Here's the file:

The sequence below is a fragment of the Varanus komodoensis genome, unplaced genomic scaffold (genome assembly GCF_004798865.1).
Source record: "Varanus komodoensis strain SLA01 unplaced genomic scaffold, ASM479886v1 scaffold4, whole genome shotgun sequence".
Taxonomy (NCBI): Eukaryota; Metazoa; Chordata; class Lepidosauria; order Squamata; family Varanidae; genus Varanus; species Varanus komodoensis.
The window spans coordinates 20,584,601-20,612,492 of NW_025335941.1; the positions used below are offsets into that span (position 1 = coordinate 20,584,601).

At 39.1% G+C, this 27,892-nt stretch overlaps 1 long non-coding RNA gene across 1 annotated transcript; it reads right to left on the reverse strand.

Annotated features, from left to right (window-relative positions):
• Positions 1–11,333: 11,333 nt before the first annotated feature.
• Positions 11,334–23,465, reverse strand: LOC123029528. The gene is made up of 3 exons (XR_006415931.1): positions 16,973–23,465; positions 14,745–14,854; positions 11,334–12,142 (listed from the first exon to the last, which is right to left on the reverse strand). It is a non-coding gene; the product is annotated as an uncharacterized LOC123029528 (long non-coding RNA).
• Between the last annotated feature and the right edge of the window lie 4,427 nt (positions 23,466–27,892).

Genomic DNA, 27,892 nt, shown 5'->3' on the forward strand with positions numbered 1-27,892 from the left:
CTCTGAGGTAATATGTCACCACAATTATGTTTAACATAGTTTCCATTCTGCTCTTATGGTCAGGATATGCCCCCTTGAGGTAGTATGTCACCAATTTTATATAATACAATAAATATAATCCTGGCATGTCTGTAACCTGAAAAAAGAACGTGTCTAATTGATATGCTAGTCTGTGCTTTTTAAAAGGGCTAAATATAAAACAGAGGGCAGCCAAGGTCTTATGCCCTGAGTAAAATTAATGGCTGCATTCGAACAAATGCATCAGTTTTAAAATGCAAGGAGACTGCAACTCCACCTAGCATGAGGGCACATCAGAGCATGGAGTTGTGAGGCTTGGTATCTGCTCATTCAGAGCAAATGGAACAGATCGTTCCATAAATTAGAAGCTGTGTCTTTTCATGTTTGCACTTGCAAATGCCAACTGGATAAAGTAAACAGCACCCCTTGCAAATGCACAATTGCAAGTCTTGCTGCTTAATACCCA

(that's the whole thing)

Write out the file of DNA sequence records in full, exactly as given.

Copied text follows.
The sequence below is a fragment of the Varanus komodoensis genome, unplaced genomic scaffold (genome assembly GCF_004798865.1).
Source record: "Varanus komodoensis strain SLA01 unplaced genomic scaffold, ASM479886v1 scaffold4, whole genome shotgun sequence".
Taxonomy (NCBI): Eukaryota; Metazoa; Chordata; class Lepidosauria; order Squamata; family Varanidae; genus Varanus; species Varanus komodoensis.
The window spans coordinates 20,584,601-20,612,492 of NW_025335941.1; the positions used below are offsets into that span (position 1 = coordinate 20,584,601).

At 39.1% G+C, this 27,892-nt stretch overlaps 1 long non-coding RNA gene across 1 annotated transcript; it reads right to left on the reverse strand.

Annotated features, from left to right (window-relative positions):
• Positions 1–11,333: 11,333 nt before the first annotated feature.
• Positions 11,334–23,465, reverse strand: LOC123029528. The gene is made up of 3 exons (XR_006415931.1): positions 16,973–23,465; positions 14,745–14,854; positions 11,334–12,142 (listed from the first exon to the last, which is right to left on the reverse strand). It is a non-coding gene; the product is annotated as an uncharacterized LOC123029528 (long non-coding RNA).
• Between the last annotated feature and the right edge of the window lie 4,427 nt (positions 23,466–27,892).

Genomic DNA, 27,892 nt, shown 5'->3' on the forward strand with positions numbered 1-27,892 from the left:
CTCTGAGGTAATATGTCACCACAATTATGTTTAACATAGTTTCCATTCTGCTCTTATGGTCAGGATATGCCCCCTTGAGGTAGTATGTCACCAATTTTATATAATACAATAAATATAATCCTGGCATGTCTGTAACCTGAAAAAAGAACGTGTCTAATTGATATGCTAGTCTGTGCTTTTTAAAAGGGCTAAATATAAAACAGAGGGCAGCCAAGGTCTTATGCCCTGAGTAAAATTAATGGCTGCATTCGAACAAATGCATCAGTTTTAAAATGCAAGGAGACTGCAACTCCACCTAGCATGAGGGCACATCAGAGCATGGAGTTGTGAGGCTTGGTATCTGCTCATTCAGAGCAAATGGAACAGATCGTTCCATAAATTAGAAGCTGTGTCTTTTCATGTTTGCACTTGCAAATGCCAACTGGATAAAGTAAACAGCACCCCTTGCAAATGCACAATTGCAAGTCTTGCTGCTTAATACCCA